Bill to Expand Access to Emergency Rental Assistance Funds Introduced

Yesterday, Congresswoman Cori Bush (MO-01) introduced legislation to improve and expand access to emergency rental assistance by allowing individuals to apply for funds at public schools, libraries, transit systems, housing authorities, the United States Postal Service, and other public entities.

The Missouri Democrat’s proposal (pdf) comes after Congress failed this summer to halt evictions, despite pressure from Bush and other progressives who slept on the steps of the U.S. Capitol; the Treasury Department announced that only $5.1 billion had been disbursed from the over $46 billion that federal lawmakers have directed toward rental aid in two relief packages, and the U.S. Supreme Court struck down the Biden administration’s last-ditch eviction moratorium.

“It is our duty as lawmakers to ensure the 11 million households currently at risk of eviction can safely remain in their homes for the duration of this deadly global pandemic,” Bush said in a statement. “The Supreme Court’s failure to protect these individuals and families has only increased the urgency with which Congress must act to get emergency rental assistance to those who need it most.”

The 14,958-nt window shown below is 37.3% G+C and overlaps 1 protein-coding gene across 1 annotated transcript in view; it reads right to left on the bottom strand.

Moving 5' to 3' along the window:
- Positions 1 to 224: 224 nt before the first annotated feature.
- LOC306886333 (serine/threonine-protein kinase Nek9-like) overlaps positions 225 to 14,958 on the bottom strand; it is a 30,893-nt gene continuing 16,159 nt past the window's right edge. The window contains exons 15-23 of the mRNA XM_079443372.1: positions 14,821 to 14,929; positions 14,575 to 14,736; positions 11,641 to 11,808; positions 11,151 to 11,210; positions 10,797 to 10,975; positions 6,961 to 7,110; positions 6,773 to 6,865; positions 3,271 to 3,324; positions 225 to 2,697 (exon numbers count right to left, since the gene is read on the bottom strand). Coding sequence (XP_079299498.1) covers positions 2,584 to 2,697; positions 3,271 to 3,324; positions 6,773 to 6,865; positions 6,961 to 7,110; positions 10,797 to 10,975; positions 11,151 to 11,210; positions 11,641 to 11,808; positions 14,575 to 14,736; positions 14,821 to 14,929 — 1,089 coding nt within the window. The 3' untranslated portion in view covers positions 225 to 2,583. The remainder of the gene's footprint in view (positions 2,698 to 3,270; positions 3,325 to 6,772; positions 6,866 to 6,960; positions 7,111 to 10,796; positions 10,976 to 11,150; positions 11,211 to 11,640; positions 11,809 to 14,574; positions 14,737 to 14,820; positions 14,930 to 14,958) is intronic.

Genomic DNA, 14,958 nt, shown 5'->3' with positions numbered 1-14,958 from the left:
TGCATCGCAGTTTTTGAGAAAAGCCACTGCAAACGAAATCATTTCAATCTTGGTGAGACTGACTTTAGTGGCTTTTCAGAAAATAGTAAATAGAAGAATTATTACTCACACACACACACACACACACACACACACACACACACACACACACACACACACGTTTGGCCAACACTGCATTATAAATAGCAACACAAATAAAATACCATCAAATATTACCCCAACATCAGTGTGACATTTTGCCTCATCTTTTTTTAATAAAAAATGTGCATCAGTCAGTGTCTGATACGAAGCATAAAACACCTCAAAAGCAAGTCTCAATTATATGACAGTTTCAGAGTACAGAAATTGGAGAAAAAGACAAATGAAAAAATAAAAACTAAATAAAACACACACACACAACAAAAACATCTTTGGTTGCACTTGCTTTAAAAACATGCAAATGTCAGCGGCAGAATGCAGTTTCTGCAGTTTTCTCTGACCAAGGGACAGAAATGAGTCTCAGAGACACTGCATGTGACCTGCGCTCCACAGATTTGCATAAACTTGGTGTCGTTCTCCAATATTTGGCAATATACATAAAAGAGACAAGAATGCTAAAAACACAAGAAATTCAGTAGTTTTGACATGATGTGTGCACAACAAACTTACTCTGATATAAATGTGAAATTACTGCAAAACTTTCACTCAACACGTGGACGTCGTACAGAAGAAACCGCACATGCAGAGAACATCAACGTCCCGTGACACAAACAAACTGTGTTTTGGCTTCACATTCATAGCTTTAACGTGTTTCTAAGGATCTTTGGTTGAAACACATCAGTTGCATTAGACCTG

The Emergency Rental Assistance Program (ERAP) Improvement Act of 2021, she explained, “will help make these funds more accessible by allowing individuals and families to apply for assistance at places that are central to their communities—schools, libraries, the post office, among others.”

The legislation directs the Treasury Department to provide guidance to state and local authorities to make the rental aid application available in K-12 schools, libraries, housing agencies, public transit systems, courts that handle eviction matters, state departments of motor vehicles, the U.S. Postal Service, and federal, state, and local social service providers within 30 days of the bill being enacted.

“As someone who has been evicted and unhoused, I know the trauma these families are facing,” Bush said. “This crisis demands compassionate solutions, and I urge my colleagues to consider the humanity of our neighbors who could soon find themselves without a home unless drastic action is taken.”


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